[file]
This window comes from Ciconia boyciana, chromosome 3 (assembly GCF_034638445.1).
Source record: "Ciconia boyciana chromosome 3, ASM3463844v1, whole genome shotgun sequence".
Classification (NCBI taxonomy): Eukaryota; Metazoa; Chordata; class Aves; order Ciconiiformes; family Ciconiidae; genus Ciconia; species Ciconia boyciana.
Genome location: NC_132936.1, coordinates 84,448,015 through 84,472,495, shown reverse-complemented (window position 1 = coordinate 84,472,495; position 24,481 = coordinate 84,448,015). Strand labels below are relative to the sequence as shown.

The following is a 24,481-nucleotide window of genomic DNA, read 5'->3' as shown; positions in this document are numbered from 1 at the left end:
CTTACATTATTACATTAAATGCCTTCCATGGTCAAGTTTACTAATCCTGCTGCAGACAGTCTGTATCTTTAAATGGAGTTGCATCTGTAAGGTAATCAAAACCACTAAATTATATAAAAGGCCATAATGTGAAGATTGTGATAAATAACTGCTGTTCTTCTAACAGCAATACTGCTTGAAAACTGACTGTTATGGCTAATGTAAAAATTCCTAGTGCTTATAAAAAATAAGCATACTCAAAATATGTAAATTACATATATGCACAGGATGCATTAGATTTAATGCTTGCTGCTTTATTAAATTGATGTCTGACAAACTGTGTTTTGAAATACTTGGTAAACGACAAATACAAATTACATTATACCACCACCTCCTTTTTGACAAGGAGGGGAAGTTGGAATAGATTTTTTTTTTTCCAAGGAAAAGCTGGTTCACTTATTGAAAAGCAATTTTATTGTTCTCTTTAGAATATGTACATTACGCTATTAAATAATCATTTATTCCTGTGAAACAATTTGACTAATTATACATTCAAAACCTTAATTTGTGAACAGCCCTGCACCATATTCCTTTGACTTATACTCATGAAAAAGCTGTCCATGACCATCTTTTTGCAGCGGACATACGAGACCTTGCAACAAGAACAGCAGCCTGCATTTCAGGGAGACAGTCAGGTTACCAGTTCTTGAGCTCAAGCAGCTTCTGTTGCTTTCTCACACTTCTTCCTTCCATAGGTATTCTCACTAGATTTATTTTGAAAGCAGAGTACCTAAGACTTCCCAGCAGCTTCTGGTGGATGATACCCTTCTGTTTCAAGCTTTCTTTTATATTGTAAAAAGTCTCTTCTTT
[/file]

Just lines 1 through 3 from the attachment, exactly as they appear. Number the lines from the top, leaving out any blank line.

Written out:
This window comes from Ciconia boyciana, chromosome 3 (assembly GCF_034638445.1).
Source record: "Ciconia boyciana chromosome 3, ASM3463844v1, whole genome shotgun sequence".
Classification (NCBI taxonomy): Eukaryota; Metazoa; Chordata; class Aves; order Ciconiiformes; family Ciconiidae; genus Ciconia; species Ciconia boyciana.